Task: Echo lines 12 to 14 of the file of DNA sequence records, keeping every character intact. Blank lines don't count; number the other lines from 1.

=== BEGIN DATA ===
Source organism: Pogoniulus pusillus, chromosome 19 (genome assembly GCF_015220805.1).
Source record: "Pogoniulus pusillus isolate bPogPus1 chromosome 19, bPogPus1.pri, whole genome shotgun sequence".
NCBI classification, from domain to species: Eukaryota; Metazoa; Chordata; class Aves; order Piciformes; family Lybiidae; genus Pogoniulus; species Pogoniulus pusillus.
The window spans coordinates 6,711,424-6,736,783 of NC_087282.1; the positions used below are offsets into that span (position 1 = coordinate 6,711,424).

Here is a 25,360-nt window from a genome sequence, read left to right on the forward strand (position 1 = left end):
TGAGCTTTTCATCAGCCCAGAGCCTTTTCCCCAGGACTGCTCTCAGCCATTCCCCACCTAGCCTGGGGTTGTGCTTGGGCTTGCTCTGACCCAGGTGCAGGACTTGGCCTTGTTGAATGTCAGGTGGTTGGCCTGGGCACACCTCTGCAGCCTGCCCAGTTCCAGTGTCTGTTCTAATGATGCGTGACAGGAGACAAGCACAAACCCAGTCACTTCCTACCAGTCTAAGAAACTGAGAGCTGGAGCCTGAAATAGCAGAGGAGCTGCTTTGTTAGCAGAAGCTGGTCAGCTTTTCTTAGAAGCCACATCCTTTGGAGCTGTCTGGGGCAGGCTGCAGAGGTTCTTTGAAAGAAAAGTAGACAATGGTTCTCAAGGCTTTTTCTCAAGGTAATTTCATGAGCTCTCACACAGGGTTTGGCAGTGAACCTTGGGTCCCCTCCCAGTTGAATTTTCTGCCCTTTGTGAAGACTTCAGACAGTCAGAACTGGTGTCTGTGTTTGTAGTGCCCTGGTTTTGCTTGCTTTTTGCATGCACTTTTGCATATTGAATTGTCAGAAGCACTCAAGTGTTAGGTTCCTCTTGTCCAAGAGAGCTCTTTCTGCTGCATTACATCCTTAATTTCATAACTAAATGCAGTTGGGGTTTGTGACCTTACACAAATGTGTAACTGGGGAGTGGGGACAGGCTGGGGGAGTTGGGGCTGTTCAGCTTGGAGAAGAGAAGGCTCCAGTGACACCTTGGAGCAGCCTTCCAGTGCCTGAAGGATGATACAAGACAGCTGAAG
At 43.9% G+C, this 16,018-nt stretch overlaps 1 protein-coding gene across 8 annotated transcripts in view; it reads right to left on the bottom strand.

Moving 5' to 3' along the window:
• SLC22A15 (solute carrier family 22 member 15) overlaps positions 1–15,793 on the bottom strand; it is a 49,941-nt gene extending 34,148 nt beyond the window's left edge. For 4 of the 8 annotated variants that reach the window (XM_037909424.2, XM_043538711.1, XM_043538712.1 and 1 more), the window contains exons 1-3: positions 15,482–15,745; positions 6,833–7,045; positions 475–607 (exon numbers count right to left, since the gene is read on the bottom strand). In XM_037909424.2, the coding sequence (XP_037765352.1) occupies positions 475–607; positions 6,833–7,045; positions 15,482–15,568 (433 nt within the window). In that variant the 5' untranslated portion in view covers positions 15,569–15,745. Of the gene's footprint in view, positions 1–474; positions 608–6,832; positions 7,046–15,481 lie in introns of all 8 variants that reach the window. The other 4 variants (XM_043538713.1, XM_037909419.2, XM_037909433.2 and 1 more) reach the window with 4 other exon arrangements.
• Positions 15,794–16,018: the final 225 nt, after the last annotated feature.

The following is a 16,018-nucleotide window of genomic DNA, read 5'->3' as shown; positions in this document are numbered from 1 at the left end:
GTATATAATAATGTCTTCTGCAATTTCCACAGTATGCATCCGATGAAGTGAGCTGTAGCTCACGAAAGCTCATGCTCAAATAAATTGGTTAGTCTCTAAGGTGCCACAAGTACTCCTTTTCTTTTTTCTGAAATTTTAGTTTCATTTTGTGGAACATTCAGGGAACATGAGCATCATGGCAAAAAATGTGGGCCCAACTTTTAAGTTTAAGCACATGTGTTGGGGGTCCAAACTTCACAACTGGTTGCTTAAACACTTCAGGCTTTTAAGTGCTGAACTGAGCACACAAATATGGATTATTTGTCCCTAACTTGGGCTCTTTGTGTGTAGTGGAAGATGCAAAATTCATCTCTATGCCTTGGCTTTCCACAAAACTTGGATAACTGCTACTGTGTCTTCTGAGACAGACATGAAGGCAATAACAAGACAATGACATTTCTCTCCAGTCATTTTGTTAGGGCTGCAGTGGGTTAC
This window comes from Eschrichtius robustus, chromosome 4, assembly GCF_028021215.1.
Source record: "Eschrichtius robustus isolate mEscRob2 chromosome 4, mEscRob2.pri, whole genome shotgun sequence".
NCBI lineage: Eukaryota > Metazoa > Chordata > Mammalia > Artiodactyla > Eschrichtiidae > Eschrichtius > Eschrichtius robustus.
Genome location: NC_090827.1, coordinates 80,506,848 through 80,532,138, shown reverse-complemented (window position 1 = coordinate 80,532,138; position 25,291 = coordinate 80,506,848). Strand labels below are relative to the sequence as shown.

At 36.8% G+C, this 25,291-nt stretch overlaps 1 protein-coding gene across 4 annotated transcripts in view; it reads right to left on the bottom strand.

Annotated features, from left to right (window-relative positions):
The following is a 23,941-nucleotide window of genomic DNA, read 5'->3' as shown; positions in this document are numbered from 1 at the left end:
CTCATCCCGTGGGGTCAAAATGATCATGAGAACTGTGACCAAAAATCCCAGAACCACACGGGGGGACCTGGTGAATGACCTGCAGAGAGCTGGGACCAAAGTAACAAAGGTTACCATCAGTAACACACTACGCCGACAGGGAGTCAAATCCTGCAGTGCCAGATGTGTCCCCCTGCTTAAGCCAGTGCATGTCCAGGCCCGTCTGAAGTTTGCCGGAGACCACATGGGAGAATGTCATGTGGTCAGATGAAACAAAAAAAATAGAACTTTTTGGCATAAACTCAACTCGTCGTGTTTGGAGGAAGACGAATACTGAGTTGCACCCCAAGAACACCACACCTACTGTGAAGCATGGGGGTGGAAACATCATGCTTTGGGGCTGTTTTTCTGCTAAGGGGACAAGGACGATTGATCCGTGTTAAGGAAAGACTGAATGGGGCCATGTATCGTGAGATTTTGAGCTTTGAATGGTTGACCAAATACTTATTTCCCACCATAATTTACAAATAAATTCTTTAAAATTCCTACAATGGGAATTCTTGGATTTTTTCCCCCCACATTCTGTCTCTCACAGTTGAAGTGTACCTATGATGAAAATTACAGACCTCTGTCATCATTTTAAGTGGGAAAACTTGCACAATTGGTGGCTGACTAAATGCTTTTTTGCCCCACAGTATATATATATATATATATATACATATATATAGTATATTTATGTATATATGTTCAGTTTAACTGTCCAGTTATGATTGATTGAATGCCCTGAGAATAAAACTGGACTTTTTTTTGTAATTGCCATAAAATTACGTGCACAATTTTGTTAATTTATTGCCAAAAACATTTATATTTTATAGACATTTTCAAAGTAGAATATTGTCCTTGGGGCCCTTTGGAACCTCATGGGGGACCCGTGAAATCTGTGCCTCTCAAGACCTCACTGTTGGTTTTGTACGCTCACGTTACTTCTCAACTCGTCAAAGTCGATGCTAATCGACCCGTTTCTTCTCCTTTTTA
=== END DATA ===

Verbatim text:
GTATATAATAATGTCTTCTGCAATTTCCACAGTATGCATCCGATGAAGTGAGCTGTAGCTCACGAAAGCTCATGCTCAAATAAATTGGTTAGTCTCTAAGGTGCCACAAGTACTCCTTTTCTTTTTTCTGAAATTTTAGTTTCATTTTGTGGAACATTCAGGGAACATGAGCATCATGGCAAAAAATGTGGGCCCAACTTTTAAGTTTAAGCACATGTGTTGGGGGTCCAAACTTCACAACTGGTTGCTTAAACACTTCAGGCTTTTAAGTGCTGAACTGAGCACACAAATATGGATTATTTGTCCCTAACTTGGGCTCTTTGTGTGTAGTGGAAGATGCAAAATTCATCTCTATGCCTTGGCTTTCCACAAAACTTGGATAACTGCTACTGTGTCTTCTGAGACAGACATGAAGGCAATAACAAGACAATGACATTTCTCTCCAGTCATTTTGTTAGGGCTGCAGTGGGTTAC
This window comes from Eschrichtius robustus, chromosome 4, assembly GCF_028021215.1.
Source record: "Eschrichtius robustus isolate mEscRob2 chromosome 4, mEscRob2.pri, whole genome shotgun sequence".